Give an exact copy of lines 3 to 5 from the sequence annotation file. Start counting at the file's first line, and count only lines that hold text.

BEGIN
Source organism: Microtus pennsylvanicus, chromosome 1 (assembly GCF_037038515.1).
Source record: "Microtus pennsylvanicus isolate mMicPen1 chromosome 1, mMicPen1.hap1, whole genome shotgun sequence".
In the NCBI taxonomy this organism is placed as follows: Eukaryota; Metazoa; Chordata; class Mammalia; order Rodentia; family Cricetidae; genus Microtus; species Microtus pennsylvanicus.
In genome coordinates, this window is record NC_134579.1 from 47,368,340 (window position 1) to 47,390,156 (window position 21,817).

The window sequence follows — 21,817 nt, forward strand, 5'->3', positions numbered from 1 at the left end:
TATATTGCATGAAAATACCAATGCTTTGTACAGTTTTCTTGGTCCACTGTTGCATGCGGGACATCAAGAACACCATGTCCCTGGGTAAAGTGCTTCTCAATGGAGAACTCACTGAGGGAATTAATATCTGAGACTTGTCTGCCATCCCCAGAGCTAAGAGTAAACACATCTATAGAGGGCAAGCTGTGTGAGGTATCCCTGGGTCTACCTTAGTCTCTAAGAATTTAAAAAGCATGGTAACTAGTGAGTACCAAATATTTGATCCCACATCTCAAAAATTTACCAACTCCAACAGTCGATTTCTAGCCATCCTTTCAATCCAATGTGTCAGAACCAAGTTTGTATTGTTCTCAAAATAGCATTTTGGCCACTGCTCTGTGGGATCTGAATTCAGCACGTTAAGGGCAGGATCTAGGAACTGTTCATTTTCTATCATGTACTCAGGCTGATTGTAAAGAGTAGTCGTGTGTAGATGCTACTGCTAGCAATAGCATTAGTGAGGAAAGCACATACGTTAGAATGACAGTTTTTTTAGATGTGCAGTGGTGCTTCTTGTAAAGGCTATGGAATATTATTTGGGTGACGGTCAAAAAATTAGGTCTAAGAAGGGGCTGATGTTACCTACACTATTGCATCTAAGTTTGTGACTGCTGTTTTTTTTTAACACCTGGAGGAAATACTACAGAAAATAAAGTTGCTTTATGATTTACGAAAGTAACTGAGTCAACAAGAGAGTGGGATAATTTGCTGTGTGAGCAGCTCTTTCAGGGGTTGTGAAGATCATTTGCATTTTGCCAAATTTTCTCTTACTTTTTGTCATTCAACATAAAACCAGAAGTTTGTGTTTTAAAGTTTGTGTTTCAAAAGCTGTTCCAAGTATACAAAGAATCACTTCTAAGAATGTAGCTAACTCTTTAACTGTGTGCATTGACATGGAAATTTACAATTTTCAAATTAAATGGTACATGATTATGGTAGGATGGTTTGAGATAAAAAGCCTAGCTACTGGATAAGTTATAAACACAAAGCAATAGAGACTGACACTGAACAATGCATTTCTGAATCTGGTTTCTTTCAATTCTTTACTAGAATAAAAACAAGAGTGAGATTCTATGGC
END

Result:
In the NCBI taxonomy this organism is placed as follows: Eukaryota; Metazoa; Chordata; class Mammalia; order Rodentia; family Cricetidae; genus Microtus; species Microtus pennsylvanicus.
In genome coordinates, this window is record NC_134579.1 from 47,368,340 (window position 1) to 47,390,156 (window position 21,817).

The window sequence follows — 21,817 nt, forward strand, 5'->3', positions numbered from 1 at the left end: